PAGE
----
And with the tiny confederate flag there it's greeted every visitor for the last 13 years. So, why the controversial now?

Well, because this happened. After the removal of the confederate flag at the South Carolina statehouse, Baker County and cities and states across America are being challenged to strike a balance and to consider finding new homes for history.

MCINARNAY: It's the history of Baker County. That's what people are standing for, to keep this history alive.

PHILLIPS: Now, we feel like we have to look at history and heritage as, you know, as a common nation -- white, black, red, brown, yellow, green. And that's the issue.


BLACKWELL: So, a county leader says beyond the petition there's been no official requests submitted to removal the mural. Florida Justice, that's John Phillips' group, says that that will likely come soon, possibly through court action -- Christi. PAUL: Victor, new video this morning showing the arrest of Sandra

Bland three days before her death. What does this new video reveal and what are the legal options for her family at this point? Popular TV judge Glenda Hatchett is weighing in. She's with us next.

Stay close.


PAUL: We've got just released dash-cam video showing more of that traffic-stop arrest of Sandra Bland. She was found, remember, hanged in a Texas jail cell earlier this month. Now, the funeral for the 28- year-old is happening this morning in Illinois. So, you can imagine what a morning it is for her family.

Here's the video this is from the dash cam inside a second police cruiser that arrived at the arrest scene. You can see that patrol car there -- Sandra Bland was in that car's back seat. Officers are outside the car. One reaches in and takes Bland out. They pat her down and then they put her back inside the car.

So, let's talk to Judge Glenda Hatchett here. She's a founding partner of the Hatchett Law Firm. It's so good to have you here -- Judge.


PAUL: What can you make of this video? What can we glean from it? Anything specific?

HATCHETT: Not a lot specific from this new piece. It is protocol to pat somebody down to make sure there's not a weapon or something they could do to harm themselves or a police officer.

But the real question is why was it necessary to arrest her in the first place? This is a tragic situation, a very, very tragic situation. I think that the officer's conduct was reprehensible. It should never have gotten to that.

We're talking about changing lanes. We're talking about so simple -- what should have been a simple traffic stop at most got really blown out of proportion and then, you know, basically he says that she's resisting arrest. She's belligerent and she's a threat -- none of which I think was really the case. It could have been deescalated and she could have just gone on about her business.

PAUL: Remember, prosecutors said that this preliminary autopsy said she did indeed commit suicide. There are a lot of question about that because the family says there's no way. Can the family still get another autopsy done, or did they? And how much weight will that hold as opposed to the official?

HATCHETT: It is my understanding that there will be a second autopsy. I haven't been able to confirm that definitively. But I would not be surprised if they didn't get a second autopsy, and I think that they should, for their own satisfaction, for their own peace of mind, because a preliminary report says that it was suicide. That she was not murdered. There was no foul play. There was also, apparently, a prisoner within earshot who said that they didn't hear any screaming, they didn't hear any evidence of any foul play in there.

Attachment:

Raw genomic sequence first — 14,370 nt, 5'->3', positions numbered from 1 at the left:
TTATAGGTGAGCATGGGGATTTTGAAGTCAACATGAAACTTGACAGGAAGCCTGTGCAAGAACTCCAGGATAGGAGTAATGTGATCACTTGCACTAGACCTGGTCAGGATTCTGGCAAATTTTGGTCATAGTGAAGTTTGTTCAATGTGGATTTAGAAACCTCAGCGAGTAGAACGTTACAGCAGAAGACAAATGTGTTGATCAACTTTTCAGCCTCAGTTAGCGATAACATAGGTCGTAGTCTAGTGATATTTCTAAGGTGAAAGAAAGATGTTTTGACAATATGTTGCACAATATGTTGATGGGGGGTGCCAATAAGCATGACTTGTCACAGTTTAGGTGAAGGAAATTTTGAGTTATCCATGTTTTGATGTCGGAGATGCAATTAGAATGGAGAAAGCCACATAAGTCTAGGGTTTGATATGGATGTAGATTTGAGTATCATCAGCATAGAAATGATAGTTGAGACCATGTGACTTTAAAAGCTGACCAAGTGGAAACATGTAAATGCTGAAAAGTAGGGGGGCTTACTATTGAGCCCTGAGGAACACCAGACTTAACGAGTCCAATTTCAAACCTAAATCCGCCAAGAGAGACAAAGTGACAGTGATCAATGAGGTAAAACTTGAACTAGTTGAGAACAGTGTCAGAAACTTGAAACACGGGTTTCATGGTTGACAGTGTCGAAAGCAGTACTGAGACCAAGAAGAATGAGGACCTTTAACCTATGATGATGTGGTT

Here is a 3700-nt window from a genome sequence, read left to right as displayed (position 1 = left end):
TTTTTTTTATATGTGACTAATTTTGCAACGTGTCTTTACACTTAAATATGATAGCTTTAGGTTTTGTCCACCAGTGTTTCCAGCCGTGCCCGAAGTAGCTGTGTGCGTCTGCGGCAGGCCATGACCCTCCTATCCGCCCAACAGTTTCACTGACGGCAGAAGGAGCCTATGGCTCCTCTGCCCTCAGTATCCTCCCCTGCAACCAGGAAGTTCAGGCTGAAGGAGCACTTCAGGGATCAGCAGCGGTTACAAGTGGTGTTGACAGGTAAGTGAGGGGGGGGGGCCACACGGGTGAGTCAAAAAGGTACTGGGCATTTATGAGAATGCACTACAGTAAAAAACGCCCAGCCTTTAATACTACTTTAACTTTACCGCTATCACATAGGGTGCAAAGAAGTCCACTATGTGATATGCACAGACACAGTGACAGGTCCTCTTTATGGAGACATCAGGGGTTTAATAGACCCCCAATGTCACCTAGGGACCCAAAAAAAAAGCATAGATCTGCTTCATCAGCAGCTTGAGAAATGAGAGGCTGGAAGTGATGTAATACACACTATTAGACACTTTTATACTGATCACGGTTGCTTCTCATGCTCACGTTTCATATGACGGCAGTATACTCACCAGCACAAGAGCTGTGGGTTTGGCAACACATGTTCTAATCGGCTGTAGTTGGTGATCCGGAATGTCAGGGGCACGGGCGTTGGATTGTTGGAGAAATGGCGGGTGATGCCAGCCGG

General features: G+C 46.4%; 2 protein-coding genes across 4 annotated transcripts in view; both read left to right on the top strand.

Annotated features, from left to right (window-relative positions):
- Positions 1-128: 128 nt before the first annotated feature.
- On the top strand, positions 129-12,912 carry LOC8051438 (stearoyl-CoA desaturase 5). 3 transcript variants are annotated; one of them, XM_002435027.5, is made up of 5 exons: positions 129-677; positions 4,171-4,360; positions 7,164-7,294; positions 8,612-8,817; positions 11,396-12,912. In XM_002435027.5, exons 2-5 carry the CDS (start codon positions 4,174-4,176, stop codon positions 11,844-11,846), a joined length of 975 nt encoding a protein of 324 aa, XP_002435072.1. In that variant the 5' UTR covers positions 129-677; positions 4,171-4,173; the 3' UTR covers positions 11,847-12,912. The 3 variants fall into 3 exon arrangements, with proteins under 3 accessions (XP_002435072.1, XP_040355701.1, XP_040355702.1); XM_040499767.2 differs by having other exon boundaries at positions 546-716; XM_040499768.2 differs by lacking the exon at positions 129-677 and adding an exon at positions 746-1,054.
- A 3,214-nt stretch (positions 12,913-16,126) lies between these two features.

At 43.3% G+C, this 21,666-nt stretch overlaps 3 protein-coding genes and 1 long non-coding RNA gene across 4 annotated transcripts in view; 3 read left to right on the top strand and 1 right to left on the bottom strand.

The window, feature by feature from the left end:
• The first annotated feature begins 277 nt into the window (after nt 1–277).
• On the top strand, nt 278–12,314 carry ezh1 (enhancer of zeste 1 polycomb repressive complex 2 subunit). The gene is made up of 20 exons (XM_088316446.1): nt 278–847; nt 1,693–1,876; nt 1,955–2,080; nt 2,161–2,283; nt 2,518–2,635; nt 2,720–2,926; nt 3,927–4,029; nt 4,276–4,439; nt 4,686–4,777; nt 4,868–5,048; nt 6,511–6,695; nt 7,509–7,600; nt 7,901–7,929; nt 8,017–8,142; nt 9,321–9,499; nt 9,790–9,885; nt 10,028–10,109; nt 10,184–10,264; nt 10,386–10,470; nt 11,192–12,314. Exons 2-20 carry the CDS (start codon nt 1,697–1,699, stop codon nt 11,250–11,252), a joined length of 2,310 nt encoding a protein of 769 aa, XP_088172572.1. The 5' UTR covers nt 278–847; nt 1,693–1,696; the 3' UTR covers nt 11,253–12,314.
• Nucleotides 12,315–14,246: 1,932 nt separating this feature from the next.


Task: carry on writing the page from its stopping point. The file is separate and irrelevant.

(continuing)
But, but, but, that does not mean that the family doesn't have civil recourse here because the question is, if in fact they noted on her form that she had tried to commit suicide before, that she was showing signs of depression by not eating that morning, why wasn't she on closer watch?

[08:55:09] PAUL: Yes.

HATCHETT: And even the Texas authorities have said that the prison did not follow protocol in this matter. And so I think the family has strong civil actions to follow up, not only with what happened in the jail after she was arrested, but the actual stop and how she was treated.

PAUL: How she was treated.

And one of the questions I have to get to you because this is something I think everybody asks me is for a traffic stop like this -- and we know that wasn't why she was arrested for the traffic stop itself. But why three days later was she still in jail?

HATCHETT: And it was just -- unfortunately it was a matter she couldn't get the bond posted. And apparently she was making calls to friends and family members but there was a $5,000 bond requirement which that means you have to put up either property or cash of $500 -- just a tenth of it and that they were not able to get the bond posted. Because it's ridiculous that she was in jail for all that time but that's why.

Three days, for a traffic stop when we have so many other horrendous things going on in this nation.

PAUL: All right. Well, Judge Glenda Hatchett, we appreciate it.

HATCHETT: We have not heard the end of this. There will be civil actions on this -- I'm certain of it.

PAUL: You're certain of it.

HATCHETT: I'm certain of it.

PAUL: And those are solids.

HATCHETT: Those are solid. If I were representing them I would go aggressively based on the stops and based on her treatment and lack of surveillance when she was arrested.

PAUL: All right. Thank you so much. We appreciate it Judge, as always -- Victor?

BLACKWELL: All right. That's it for us. We'll see you back here at 10:00 Eastern for "NEWSROOM". "SMERCONISH" starts after a quick break.